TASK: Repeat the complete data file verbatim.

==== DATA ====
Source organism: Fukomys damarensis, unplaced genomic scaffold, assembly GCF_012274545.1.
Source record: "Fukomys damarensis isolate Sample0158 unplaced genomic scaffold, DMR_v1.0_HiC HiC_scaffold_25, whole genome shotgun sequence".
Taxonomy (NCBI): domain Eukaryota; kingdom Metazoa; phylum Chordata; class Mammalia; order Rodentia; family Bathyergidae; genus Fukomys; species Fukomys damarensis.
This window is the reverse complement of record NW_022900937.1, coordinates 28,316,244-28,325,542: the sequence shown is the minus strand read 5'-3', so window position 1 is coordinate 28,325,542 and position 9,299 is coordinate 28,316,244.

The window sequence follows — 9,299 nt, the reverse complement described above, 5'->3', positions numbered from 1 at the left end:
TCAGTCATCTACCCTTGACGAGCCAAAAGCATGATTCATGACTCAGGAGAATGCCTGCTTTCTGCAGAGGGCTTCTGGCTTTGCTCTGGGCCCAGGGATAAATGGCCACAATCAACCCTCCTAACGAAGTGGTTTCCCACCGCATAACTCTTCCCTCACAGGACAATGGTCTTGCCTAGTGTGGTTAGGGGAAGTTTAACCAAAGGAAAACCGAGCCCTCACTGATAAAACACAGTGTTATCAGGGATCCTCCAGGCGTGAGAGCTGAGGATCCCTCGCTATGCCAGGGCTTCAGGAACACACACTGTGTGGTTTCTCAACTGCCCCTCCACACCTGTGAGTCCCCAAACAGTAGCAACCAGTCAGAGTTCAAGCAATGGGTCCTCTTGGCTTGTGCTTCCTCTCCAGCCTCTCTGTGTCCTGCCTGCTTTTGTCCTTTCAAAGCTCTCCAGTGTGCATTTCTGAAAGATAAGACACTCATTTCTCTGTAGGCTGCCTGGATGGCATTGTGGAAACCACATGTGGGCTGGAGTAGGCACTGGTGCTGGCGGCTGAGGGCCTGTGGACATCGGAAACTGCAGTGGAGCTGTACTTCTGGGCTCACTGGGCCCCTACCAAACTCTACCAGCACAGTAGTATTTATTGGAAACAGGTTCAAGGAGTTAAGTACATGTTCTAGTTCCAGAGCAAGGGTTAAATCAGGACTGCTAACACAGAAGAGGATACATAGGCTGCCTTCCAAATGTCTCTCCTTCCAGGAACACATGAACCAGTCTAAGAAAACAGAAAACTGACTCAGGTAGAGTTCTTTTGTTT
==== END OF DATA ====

Source organism: Fukomys damarensis, unplaced genomic scaffold, assembly GCF_012274545.1.
Source record: "Fukomys damarensis isolate Sample0158 unplaced genomic scaffold, DMR_v1.0_HiC HiC_scaffold_25, whole genome shotgun sequence".
Taxonomy (NCBI): domain Eukaryota; kingdom Metazoa; phylum Chordata; class Mammalia; order Rodentia; family Bathyergidae; genus Fukomys; species Fukomys damarensis.
This window is the reverse complement of record NW_022900937.1, coordinates 28,316,244-28,325,542: the sequence shown is the minus strand read 5'-3', so window position 1 is coordinate 28,325,542 and position 9,299 is coordinate 28,316,244.

The window sequence follows — 9,299 nt, the reverse complement described above, 5'->3', positions numbered from 1 at the left end:
TCAGTCATCTACCCTTGACGAGCCAAAAGCATGATTCATGACTCAGGAGAATGCCTGCTTTCTGCAGAGGGCTTCTGGCTTTGCTCTGGGCCCAGGGATAAATGGCCACAATCAACCCTCCTAACGAAGTGGTTTCCCACCGCATAACTCTTCCCTCACAGGACAATGGTCTTGCCTAGTGTGGTTAGGGGAAGTTTAACCAAAGGAAAACCGAGCCCTCACTGATAAAACACAGTGTTATCAGGGATCCTCCAGGCGTGAGAGCTGAGGATCCCTCGCTATGCCAGGGCTTCAGGAACACACACTGTGTGGTTTCTCAACTGCCCCTCCACACCTGTGAGTCCCCAAACAGTAGCAACCAGTCAGAGTTCAAGCAATGGGTCCTCTTGGCTTGTGCTTCCTCTCCAGCCTCTCTGTGTCCTGCCTGCTTTTGTCCTTTCAAAGCTCTCCAGTGTGCATTTCTGAAAGATAAGACACTCATTTCTCTGTAGGCTGCCTGGATGGCATTGTGGAAACCACATGTGGGCTGGAGTAGGCACTGGTGCTGGCGGCTGAGGGCCTGTGGACATCGGAAACTGCAGTGGAGCTGTACTTCTGGGCTCACTGGGCCCCTACCAAACTCTACCAGCACAGTAGTATTTATTGGAAACAGGTTCAAGGAGTTAAGTACATGTTCTAGTTCCAGAGCAAGGGTTAAATCAGGACTGCTAACACAGAAGAGGATACATAGGCTGCCTTCCAAATGTCTCTCCTTCCAGGAACACATGAACCAGTCTAAGAAAACAGAAAACTGACTCAGGTAGAGTTCTTTTGTTT